How did bureaucracy become synonymous with legitimacy? This question merits much attention and research especially as it concerns the way our government operates and delivers. In many ways, the two concepts (bureaucracy and legitimacy) seems to be very intimately tied; bureaucracy exists to legitimize any processes, so that decisions are not haphazard. So that projects are not driven by powerful personalities, but instead accountable to the system.
Or at least it ought to be in principle.
The irony of the Bhutanese system seems to be that, bureaucracy has become the very tool for the ego-sensitive, fragile, narrow-minded, person who has somehow found his/her way in the position of power by all other criteria except competence.
It isn’t uncommon to hear stories like the one I am about to narrate below concerning a colleague of mine who works for a ministry. It was after stages of conceptualizations, planning, review, drafts and re-reviews that a proposal was eventually at its final stage. Needless to say, with most things concerning such matters within the bureaucracy, the process took months requiring the neat signatures of the entire ‘chain of command’ signed with all the confidence and without the critical reflections pertaining to the implications of the proposal.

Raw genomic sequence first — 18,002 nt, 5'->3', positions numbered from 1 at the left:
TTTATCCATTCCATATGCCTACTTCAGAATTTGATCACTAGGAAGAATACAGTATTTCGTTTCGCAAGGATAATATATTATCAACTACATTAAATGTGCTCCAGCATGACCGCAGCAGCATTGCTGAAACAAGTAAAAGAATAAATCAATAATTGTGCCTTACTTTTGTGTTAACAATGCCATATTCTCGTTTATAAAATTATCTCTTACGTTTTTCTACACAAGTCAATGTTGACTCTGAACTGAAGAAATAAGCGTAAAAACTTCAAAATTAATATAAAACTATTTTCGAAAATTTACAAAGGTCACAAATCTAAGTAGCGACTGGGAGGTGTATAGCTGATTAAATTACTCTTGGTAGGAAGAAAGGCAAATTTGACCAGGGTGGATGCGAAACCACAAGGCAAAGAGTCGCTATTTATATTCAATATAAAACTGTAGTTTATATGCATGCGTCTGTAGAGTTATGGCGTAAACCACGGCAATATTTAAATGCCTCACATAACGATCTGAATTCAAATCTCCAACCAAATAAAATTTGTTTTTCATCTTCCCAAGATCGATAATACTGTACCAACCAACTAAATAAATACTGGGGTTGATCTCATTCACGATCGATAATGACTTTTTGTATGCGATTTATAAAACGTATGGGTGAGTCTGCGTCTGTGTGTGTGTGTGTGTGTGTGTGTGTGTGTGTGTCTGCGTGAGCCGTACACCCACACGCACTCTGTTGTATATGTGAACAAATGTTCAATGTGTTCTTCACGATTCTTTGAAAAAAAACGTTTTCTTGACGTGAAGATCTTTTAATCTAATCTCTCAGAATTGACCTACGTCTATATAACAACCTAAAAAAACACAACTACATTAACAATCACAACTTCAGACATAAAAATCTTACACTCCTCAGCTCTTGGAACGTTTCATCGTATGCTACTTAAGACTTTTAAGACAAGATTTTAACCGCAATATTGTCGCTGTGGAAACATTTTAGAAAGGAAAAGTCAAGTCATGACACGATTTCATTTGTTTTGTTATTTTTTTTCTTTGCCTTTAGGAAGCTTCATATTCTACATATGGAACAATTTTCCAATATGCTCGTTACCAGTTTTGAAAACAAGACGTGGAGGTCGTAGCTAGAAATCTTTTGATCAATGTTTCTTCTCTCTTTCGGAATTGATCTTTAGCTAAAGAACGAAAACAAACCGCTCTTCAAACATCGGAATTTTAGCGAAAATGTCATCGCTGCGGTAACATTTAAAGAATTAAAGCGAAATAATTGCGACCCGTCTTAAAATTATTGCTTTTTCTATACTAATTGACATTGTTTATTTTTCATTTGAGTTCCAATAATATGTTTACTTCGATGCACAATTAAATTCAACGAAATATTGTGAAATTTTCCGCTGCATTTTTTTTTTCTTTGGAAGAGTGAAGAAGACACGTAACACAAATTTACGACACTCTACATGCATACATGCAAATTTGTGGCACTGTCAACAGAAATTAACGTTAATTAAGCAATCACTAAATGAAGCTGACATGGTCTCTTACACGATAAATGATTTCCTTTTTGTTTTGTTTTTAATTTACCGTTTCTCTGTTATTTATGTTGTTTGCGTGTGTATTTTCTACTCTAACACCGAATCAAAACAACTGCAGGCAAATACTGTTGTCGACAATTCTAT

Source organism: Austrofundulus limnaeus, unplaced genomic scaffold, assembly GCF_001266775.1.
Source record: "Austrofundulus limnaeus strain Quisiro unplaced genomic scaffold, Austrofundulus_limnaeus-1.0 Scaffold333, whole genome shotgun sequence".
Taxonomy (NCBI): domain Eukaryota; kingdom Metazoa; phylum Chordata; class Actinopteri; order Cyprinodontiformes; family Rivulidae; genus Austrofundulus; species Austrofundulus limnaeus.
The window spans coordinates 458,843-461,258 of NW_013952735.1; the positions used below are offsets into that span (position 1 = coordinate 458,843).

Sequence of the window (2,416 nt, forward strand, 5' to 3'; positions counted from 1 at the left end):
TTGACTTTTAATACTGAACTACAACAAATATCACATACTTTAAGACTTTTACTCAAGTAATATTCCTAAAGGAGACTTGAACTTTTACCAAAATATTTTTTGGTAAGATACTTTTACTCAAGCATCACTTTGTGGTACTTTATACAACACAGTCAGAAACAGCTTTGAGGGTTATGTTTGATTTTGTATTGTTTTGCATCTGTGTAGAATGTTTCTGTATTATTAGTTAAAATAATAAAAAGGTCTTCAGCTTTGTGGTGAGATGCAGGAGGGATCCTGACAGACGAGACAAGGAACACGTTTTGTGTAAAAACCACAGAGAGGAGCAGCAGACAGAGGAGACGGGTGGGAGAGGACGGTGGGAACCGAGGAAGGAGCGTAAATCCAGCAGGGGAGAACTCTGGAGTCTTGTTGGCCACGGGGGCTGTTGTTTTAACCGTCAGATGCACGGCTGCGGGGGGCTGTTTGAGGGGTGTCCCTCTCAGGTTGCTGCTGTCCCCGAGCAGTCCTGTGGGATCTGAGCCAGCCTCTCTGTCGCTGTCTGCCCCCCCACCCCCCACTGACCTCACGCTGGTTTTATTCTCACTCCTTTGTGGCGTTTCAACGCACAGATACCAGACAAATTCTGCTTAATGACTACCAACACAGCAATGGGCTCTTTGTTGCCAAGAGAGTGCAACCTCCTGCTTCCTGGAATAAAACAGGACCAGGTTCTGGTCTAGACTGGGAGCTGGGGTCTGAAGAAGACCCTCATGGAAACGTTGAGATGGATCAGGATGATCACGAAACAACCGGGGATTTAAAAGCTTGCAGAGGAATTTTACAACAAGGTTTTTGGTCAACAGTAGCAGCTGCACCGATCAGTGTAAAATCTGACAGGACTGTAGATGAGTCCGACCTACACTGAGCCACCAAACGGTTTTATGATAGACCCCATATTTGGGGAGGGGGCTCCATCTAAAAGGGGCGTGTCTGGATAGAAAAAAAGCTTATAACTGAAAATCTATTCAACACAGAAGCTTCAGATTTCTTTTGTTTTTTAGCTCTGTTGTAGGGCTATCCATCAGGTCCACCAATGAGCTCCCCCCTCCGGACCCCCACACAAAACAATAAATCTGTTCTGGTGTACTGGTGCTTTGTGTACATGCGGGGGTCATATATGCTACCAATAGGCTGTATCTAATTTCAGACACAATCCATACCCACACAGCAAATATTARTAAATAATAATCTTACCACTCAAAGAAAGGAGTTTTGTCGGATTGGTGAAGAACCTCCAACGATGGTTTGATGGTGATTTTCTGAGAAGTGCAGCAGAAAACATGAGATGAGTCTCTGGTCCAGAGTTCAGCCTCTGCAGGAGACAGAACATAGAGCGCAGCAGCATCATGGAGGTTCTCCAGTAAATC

The final deadline at her doorstep and my colleague running from departments to departments chasing after each person whose schedules were little more reliable than our ATM machines in times of need,
the only missing field before she could submit the proposal was the Director’s signature to legitimize the document. She tried to find the PA to the Director who is normally the one who submits any documents that need signing to the Director, but in vain. So, she went into the Director’s office directly to receive the signature from him.
But he refused to sign it!
Instead scolding her for daring to come to him directly to concern him with such a small task. ‘Small’ he called it: months of time and energy that his own staff put into it! She pleaded and made her case regarding the deadline, which was today to which he put the blame on her squarely for having come to him at such a last minute. He signed it after a long lecture on proper planning and erosion of respect for superiors with the younger generation, of course without the slightest consideration of the enormous leisure he took at each stage to sign. My colleague told me this story at a bar after downing one tall bottle of 11,000.
After carefully listening to her outpour of frustration, I simply remarked “Is his sense of security in his authority really as fragile as matters concerning who comes to him to receive his signature?” Of course I couldn’t believe that someone couldn’t just simply see that to submit the document on time was more important than the fact that it was a lowly staff who was handing it to him in his top floor suite with leather furnished chair and grand teak wood table. If this is any indication, then I really am not surprised at the enormous funds that are reported to have been spent on extravagant displays of power which are only proportionate to the level of incompetency in the one demanding such elaborate preparations.